A Grammar of Yami

6 Structure of Verbal Clauses
 6.1 Constructions with auxiliary verbs
 6.2 Constructions with multiple verbs
 6.3 The form of verbs

  Yami verbs can be classified into dynamic verbs and stative verbs, corresponding to the verb classifications of Philippine languages, proposed by Reid & Liao (2004). Dynamic verbs include: (1) intransitive verbs with affixes such as -om-, mi-, ma-, maN-, maka-, and maci- , and (2) transitive verbs with affixes such as -en, -an, and i- . Stative verbs include stative ma- , potential ma- , and involuntary ka-an verbs. Other derivational verb affixes include causative pa- (Section 6.6), perfective ni- (Section 6.3.1 ., and polysemous ka- (Section 10). The following discussion focuses on the distinction between dynamic and stative verbs.


6.3.1 Dynamic verbs Transitive vs. Intransitive

  Transitive verbs occur with two arguments, one Genitive Agent and the other Nominative Patient. Intransitive verbs occur with one Nominative Patient, but no Genitive Agent is allowed. Intransitive verbs Intransitive verbs with affixation

  In the following paragraphs, we only discuss the indicative forms of the verbs. The inflectional subjunctive forms were presented in Tables 5, 6 and 7. Reflexes of PEF *-um-/*mu-/*m-

  The Yami reflex of the Philippine UM verb infix (PEF *-um- /* mu- /* m-) is -om- , or traditionally called the AF affix, expressing punctual or inchoative actions. Reflexes on historically underived verbs

  Dynamic intransitive affix -om- is inserted between the initial consonant and vowel of the roots whose initial consonant is /s/, /t/, /k/, or /g/. If the initial consonant of the roots is /l/, /d/, /r/, or /z/, -om- can be either an infix or a prefix om- . Otherwise, -om- is prefixed to the roots, which can be semantically transitive or intransitive. The following examples in (73) illustrate the indicative form of the UM verbs. The subjunctive forms of the dynamic intransitive verb were presented in Table 6.1


(73) UM verbs




‘stand up'




‘go down vertically'


‘go out to the sea'




‘eat breakfast'


‘fall flat'


‘walk fast'






‘rise, hoist'




‘ooze pus'


‘go down on a slant'


‘drink soup'


‘build waves'




‘count, read'


‘step on' Reflexes on historically derived verbs

  The infix -om- can combine with other stem-forming prefixes pi- , pa- , paN- , paka- , and paci- to form the following dynamic intransitive prefixes: mi- , ma- , maN- , maka- , and maci- . Reflexes of PEF *maR-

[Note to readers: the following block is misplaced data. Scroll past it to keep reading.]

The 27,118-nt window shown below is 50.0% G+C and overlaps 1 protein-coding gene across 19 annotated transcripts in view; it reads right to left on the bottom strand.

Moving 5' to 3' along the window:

The Yami reflexes of the Philippine MAG verb prefix (PEF *maR-) are mi- and ma- . Verbs with mi- usually occur with one argument to express durative or reflexive/reciprocal actions. Examples of mi- verbs are provided in (74).


(74) mi- verbs

mi-alalam ‘play'

mi-moa ‘plant'

mi-palit ‘exchange'

mi-tatanek ‘stand'

mi-valiw ‘become'

mi-yowyaw ‘stroll about'


Now, compare the semantic differences between the -om- verbs and the mi- verbs in (75).


(75) -om- vs. mi- verbs

-om- verbs

mi- verbs

k-om-alay ‘hold someone's hand'

mi-kalay ‘hold each other's hand'

k-om-alopkop ‘carry something'

mi-kalopkop ‘embrace each other'

om-lolo ‘drag something'

mi-lolo ‘follow each other'


The pi- prefix will emerge in their transitive counterparts or nominalization of the mi-verbs, as shown in (76).


(76) Noun or transitive verb with prefix pi- :


‘play with something'






‘place where one stands'




‘place where one strolls about'


The subjunctive forms of the transitive verbs with pi- after the auxiliary verbs to or ji basically follow the pattern presented in Table 7, except that the prefix pi- remains unchanged, e.g., to pi-alalam-a ‘then take something and play with it'.

Verbs with ma- , such as ma-noma ‘do first', ma-ganam ‘dance', ma-lalayo ‘run', ma-nanala ‘wait', also usually occur with one argument. The pa- prefix will emerge in their transitive counterparts, or as nominalization of the ma- verbs, and remains unchanged after the auxiliaries to or ji , e.g., to na pa-nanala-a ‘then he kept waiting'. Reflexes of PEF *maN-

  The Yami reflex of the Philippine MANG (*maN-) verb prefix is maN- . The maN- verbs usually co-occur with two or three arguments. The Patient is in the Oblique case. The maN- verbs refer to distributive activity, i.e., with many people carrying out multiple activities in wide time and space. Example (77) illustrates the maN- verbs in the indicative form.


(77) maN- verbs

mamnek (< maN-bnek) ‘appoint'

manba (< maN-tba) ‘fell'

manazang (< maN-sazang) ‘buy'

mangap (< maN-hap) ‘take'


The paN- prefix will emerge in their transitive counterparts or nominalization of the maN- verbs, as shown in (78).


(78) Noun or transitive verb with prefix paN- :

pamnekan (paN-bnek-an)

‘designated place, squatter's rights'

panban (paN-tba-an)

‘place where one felled'

panazangan (paN-sazang-an)

‘place where one bought'

pangapan (paN-hap-an)

‘place where on took'


  The capital N- in maN- ( paN- ) represents the concept of archiphoneme in that the nasal sound is not fixed but assimilates to the feature of the segment following it. Table 8 shows the morphophonemics of maN- . N- is assimilated to the initial segments /p/, /b/ or /v/ of the following root to become /m/; N- is assimilated to /k/, /h/, or vowels to become /ng/; N- is assimilated to /t/, /d/, /s/, or /c/ to become /n/. Elsewhere, the initial segment remains unchanged, while N- becomes /n/.